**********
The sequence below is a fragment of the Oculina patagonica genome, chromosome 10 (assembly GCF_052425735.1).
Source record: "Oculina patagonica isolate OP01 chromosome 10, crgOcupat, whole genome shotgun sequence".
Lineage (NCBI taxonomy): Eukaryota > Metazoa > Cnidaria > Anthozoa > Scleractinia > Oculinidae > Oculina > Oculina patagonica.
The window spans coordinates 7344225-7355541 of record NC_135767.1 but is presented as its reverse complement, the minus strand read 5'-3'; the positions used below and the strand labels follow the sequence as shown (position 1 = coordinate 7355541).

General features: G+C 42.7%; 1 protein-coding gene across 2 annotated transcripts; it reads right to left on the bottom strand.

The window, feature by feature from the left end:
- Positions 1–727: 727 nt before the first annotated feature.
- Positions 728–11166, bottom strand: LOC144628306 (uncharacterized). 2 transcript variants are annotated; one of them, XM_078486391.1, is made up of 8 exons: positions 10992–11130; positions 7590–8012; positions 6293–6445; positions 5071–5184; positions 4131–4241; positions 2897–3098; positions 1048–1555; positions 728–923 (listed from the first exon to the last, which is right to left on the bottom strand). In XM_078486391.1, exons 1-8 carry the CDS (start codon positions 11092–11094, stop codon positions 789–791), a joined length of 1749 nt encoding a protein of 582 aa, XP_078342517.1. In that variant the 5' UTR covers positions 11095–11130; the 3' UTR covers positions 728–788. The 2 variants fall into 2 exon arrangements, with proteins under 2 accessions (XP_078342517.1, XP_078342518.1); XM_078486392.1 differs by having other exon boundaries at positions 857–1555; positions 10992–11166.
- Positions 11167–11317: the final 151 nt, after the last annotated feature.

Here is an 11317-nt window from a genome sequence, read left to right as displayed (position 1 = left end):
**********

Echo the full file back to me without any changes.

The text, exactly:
The sequence below is a fragment of the Oculina patagonica genome, chromosome 10 (assembly GCF_052425735.1).
Source record: "Oculina patagonica isolate OP01 chromosome 10, crgOcupat, whole genome shotgun sequence".
Lineage (NCBI taxonomy): Eukaryota > Metazoa > Cnidaria > Anthozoa > Scleractinia > Oculinidae > Oculina > Oculina patagonica.
The window spans coordinates 7344225-7355541 of record NC_135767.1 but is presented as its reverse complement, the minus strand read 5'-3'; the positions used below and the strand labels follow the sequence as shown (position 1 = coordinate 7355541).

General features: G+C 42.7%; 1 protein-coding gene across 2 annotated transcripts; it reads right to left on the bottom strand.

The window, feature by feature from the left end:
- Positions 1–727: 727 nt before the first annotated feature.
- Positions 728–11166, bottom strand: LOC144628306 (uncharacterized). 2 transcript variants are annotated; one of them, XM_078486391.1, is made up of 8 exons: positions 10992–11130; positions 7590–8012; positions 6293–6445; positions 5071–5184; positions 4131–4241; positions 2897–3098; positions 1048–1555; positions 728–923 (listed from the first exon to the last, which is right to left on the bottom strand). In XM_078486391.1, exons 1-8 carry the CDS (start codon positions 11092–11094, stop codon positions 789–791), a joined length of 1749 nt encoding a protein of 582 aa, XP_078342517.1. In that variant the 5' UTR covers positions 11095–11130; the 3' UTR covers positions 728–788. The 2 variants fall into 2 exon arrangements, with proteins under 2 accessions (XP_078342517.1, XP_078342518.1); XM_078486392.1 differs by having other exon boundaries at positions 857–1555; positions 10992–11166.
- Positions 11167–11317: the final 151 nt, after the last annotated feature.

Here is an 11317-nt window from a genome sequence, read left to right as displayed (position 1 = left end):